Chris: Well, let me ask. I think there's a perception -- Connecticut -- rather small state -- probably, in my estimation, probably pretty well served already. What is the need in general? Is it to be competitive with the fastest -- the gigabit cities? Or is it just to maintain some basic baseline connection?
Elin: Well, the -- Right. As far as built-out, we are pretty built-out. We do have 169 towns in our little state. And the average speed is about 9 meg. But what we're trying to do is meet the need that we've heard -- what I would call existing need -- from the business community. We did a listening tour this summer, around the state, aimed at businesses. And got a tremendous turnout, particularly from the high-tech sector, saying -- describing their challenges either with not being able to get adequate speed, or being able to get it after a very, very long wait at a very, very high price.
Elin: So we look at that as -- I think there's already a pent-up demand in the business market. And then we also heard from the same businesses and from citizens that they're having trouble attracting young talent, or creating the kind of virtual office space they want. Because they want to come and work from home, and we've got high-tech industries like -- we put a lot of investment and energy into Jackson Labs, which is genomic medicine -- individualized medicine, massive data. And we went and met with the folks out there and said, you know, we're thinking about this, are you interested in it? And the professors there -- because it's part of UConn -- were practically jumping over the table, saying if I could work from home, that would be life-changing. It would, you know -- every time I get an idea in the middle of the night I've got to drive in to the office if I want to do anything about it. So, I think we have a burgeoning consumer market and a really-ramping-up-very-quickly business market.
Chris: One of the things that we really like to focus on is city-owned networks. Now this kind of approach is wide open to lots of different approaches, right?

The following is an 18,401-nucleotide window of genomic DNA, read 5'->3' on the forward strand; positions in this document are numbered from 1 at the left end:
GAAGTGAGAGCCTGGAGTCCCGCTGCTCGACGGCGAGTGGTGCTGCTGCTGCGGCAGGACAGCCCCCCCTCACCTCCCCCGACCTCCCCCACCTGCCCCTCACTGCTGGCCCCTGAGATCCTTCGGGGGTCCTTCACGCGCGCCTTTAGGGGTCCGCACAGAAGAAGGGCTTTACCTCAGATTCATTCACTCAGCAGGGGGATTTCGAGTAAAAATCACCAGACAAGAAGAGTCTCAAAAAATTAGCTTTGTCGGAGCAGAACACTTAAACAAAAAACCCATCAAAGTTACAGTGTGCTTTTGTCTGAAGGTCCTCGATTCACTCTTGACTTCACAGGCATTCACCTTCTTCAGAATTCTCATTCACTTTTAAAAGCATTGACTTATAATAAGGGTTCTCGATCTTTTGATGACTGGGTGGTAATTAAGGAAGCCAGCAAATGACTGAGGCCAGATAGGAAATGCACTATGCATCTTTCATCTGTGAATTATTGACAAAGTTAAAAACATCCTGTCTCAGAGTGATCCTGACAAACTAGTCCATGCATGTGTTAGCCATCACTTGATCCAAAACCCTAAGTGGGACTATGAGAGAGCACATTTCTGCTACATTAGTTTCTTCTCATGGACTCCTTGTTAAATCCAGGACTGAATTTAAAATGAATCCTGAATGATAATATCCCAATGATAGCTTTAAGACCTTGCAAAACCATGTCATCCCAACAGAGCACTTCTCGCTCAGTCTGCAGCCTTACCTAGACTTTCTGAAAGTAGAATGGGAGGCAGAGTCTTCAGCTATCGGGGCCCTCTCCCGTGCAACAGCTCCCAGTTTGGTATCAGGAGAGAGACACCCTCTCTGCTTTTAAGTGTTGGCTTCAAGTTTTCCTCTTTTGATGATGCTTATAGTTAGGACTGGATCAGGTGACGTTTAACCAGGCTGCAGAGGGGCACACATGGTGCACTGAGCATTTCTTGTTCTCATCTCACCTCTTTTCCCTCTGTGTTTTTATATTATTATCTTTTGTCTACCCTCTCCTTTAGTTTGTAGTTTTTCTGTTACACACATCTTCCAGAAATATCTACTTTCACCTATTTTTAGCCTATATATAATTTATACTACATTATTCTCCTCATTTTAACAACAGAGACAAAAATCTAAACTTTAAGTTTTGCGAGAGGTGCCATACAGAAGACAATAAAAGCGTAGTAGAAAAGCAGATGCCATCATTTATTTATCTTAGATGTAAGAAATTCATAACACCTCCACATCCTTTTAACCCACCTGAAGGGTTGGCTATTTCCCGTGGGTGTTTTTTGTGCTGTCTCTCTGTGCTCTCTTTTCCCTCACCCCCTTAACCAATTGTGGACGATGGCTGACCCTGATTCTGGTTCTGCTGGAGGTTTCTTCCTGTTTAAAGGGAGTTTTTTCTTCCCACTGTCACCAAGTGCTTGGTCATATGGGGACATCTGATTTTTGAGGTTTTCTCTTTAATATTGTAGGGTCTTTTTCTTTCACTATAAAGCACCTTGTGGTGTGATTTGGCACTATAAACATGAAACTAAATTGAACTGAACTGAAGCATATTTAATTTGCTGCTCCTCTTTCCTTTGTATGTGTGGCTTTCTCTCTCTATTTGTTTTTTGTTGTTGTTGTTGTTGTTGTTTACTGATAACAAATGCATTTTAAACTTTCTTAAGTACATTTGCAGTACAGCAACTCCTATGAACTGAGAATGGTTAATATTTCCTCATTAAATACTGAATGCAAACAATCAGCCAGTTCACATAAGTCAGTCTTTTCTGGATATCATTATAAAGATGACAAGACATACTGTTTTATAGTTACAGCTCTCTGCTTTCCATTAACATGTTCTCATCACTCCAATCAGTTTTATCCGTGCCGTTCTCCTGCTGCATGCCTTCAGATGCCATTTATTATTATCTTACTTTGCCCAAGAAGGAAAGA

Chris: So you could have responses from people who want to work with the cities...
Chris: ... where the city would perhaps put up the funding and own the network but have a private operator. There's -- really, any model is open at this point, right?
Elin: Yeah. I mean, I think -- In my office, we joke that there's -- sometimes it's good to be fifth. You know, you don't always want to be the early adopter. So we want to learn from all those who have come ahead of us. So there's, as you know, many, many municipal networks already in play, and already different models. But we're looking for the providers, or the people who think they can help us, to come in and say, all right, looking at your demographics, looking at your topography, looking at your structure, this is what makes the most sense. Yeah, I want to serve these three towns, but if you could create a regional coalition, then I could do this for you. Or, if you look at it on a bigger level or a grander level -- I've also heard Internet -- ISPs who said, well, yeah, you know, I'm definitely going to respond; I probably couldn't do a whole area but I could certainly do a small town. So, we're just trying to get all the options on the table.
Chris: What kind of assets do these towns have to contribute? Do any of them already have fiber, or other kinds of in-kind contributions?
Bill: That's a good question, Chris. West Harford I'll single out, because it had a rich individual who took it upon himself -- in 2000 -- to develop a 75-mile fiber -- hybrid fiber coax at the time, it's now fully fiber -- network, which he thought he could do video-on-demand -- or "video dial-tone," as he called it back then. And so he built it out. And the problem was that he was really the only guy doing that at the time. And so the Southern New England Telephone Company -- now AT&T, soon to be Frontier -- took him on. In a headlock, big-time. Which is how I came in, to play with him, because we've tried to do it with administrative law, we went to federal court. We went to the state court. We went ex parte to the FCC, to try to protect that investment and asset.